Crowds from the Seaside Farmerís Market and National Record Store Day along with amphitheater renovations limit parking in Seaside. As I negotiated the narrow streets I cringed not because of the crowds but Marketplace Moneyís host is just a little too effervescent.  This week she featured Kristin Wong, a personal finance blogger at Lifehacker, who wrote about paying down student loan debt on a tight budget. Wong touted Dave Ramsey but then pivoted to a place financial self-help gurus avoid Ö like the plague.



Wong admitted Ramseyís advice to pay small debts first costs more than focusing on high interest debt. As I snared the last parking place something surprising came over the radio.  Wong showed empathy, an emotion rarely seen in Ramsey World. Wong admitted paying down her debt was difficult. To Ramsey debt is failure and bankruptcy unthinkable. Except in 1990 Ramsey and his wife, you guessed it, declared bankruptcy. 



Now that Ramsey has built a multi-million dollar media empire he looks down on people. The unemployed are often malingerers while ignoring the reality joblessness causes debt problems. Sometimes itís bad luck like opening a business at the wrong time or unexpected health expenses. Delaying bankruptcy leads to worse problems. Too often people spend down a retirement plan hoping to avoid bankruptcy. Never risk creditor protected assets. Itís amazing someone would have the chutzpah to rail against bankruptcy after filing bankruptcy themselves.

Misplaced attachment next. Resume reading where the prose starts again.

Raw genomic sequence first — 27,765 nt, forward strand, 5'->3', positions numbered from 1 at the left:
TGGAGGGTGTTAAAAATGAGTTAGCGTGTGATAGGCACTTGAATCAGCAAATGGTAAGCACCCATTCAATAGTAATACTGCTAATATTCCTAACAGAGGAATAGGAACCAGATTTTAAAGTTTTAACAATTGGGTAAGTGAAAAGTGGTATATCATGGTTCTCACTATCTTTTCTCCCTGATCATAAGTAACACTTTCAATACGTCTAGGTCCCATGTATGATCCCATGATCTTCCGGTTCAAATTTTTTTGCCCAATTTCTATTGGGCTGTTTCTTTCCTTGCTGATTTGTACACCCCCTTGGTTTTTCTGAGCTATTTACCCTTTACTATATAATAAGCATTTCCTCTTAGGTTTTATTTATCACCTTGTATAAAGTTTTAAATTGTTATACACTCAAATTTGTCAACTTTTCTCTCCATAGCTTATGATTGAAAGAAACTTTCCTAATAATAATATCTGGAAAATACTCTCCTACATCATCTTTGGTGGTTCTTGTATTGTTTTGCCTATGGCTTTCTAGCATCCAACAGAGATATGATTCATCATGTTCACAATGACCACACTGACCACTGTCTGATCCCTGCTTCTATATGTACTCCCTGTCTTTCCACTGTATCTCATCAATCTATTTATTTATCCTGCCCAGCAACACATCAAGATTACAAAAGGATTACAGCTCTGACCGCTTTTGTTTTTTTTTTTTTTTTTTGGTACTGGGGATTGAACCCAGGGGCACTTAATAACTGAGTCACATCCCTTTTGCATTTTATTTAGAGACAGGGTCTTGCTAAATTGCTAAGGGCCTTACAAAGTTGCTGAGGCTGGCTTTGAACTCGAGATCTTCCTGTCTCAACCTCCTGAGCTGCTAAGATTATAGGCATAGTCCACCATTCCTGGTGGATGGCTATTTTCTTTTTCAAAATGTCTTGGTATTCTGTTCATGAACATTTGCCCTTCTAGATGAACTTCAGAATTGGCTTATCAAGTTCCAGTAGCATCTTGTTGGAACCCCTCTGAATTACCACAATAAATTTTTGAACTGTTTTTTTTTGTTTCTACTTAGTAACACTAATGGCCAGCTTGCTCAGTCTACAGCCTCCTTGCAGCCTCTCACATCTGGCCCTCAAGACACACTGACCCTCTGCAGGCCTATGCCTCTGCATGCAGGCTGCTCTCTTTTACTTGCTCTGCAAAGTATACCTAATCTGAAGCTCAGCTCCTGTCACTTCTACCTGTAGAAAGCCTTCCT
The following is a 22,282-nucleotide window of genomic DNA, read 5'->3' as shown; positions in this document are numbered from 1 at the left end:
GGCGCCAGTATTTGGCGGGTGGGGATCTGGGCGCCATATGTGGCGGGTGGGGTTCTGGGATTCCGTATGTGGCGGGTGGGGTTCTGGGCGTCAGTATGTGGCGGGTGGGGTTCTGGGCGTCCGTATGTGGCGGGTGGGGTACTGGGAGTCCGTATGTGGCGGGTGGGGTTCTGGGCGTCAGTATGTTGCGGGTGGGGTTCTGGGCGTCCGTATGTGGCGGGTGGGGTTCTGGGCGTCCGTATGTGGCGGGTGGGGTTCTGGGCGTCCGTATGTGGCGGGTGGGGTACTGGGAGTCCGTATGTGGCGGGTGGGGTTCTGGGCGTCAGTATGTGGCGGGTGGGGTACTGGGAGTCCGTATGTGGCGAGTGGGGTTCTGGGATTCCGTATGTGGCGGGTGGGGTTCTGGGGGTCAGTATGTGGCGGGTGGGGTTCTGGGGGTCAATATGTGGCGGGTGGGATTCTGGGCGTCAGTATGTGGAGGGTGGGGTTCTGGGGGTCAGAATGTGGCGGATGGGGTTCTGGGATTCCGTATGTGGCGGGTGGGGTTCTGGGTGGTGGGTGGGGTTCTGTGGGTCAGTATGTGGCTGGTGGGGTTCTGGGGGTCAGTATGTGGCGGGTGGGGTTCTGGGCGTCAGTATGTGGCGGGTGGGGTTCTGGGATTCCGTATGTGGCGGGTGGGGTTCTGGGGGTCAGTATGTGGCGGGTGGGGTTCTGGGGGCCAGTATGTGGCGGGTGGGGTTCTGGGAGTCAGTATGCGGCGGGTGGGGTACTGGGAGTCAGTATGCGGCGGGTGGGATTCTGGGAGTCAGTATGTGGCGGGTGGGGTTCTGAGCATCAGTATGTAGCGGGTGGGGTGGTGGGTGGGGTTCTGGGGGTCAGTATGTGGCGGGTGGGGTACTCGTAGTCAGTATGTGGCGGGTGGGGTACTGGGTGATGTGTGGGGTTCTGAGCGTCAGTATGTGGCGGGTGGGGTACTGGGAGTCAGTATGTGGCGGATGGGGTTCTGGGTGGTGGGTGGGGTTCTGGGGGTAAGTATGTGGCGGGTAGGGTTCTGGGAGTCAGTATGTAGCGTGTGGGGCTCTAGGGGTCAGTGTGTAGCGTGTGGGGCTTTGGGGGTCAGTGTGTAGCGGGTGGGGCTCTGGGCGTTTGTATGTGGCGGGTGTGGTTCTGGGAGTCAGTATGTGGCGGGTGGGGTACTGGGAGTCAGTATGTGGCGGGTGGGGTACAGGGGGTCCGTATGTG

Everyone makes mistakes with money. An old farmer, J.B. Williams, warned me that lessons you buy are the ones you remember. You learn and you move on. The problem for Americans is growing income inequality.  Housing, health care and education cost roughly 75 percent of an average familyís discretionary income. In 1973, the average cost was 50 percent.   In the last decade health insurance costs skyrocketed even with higher deductibles and co-payments.



From 2001 to 2010, the median income for families aged 35-44 fell from $63,000 to $53,900. Older folks fare poorly, too.   Median income for families aged 45 to 54 dropped from $66,800 to $61,000. In the 70s people could save 8-10 percent of their income because it cost less to live. Barely half of Americans can afford to save any money at all. Sometimes life throws you fastballs you just canít reach. Job loss, divorce, medical expenses are often no fault of your own. Turning to the courts for relief is no moral failure. Personal finance shills shouldnít hector people for making that choice. It worked peachy keen for gurus like Dave Ramsey and Donald Trump.



Things I Donít Understand



Our Tourist Development Council appears poised to spend $30,000 promoting North Walton tourist destinations. The Florida Trail, The E.O. Wilson Biophilia Center and Morrison Springs (assuming the pesky pollution stays clear) should be tourist destinations. But the TDC ignores the bicycle path while Walton County taxpayers cover repairs and maintenance. We donít need an Attorney Generalís opinion either. Bike path maintenance would create jobs for locals. Tourists (and locals, at least the ones with sense) already use the bike path.



Buz Livingston, CFP has a Blue Mountain Beach based fee-only, hourly financial planning and investment management firm.  For more information, visit www.livingstonfinancial.net or come by our office at 2050 Scenic 30A, M1-Unit 230, Redfish Village.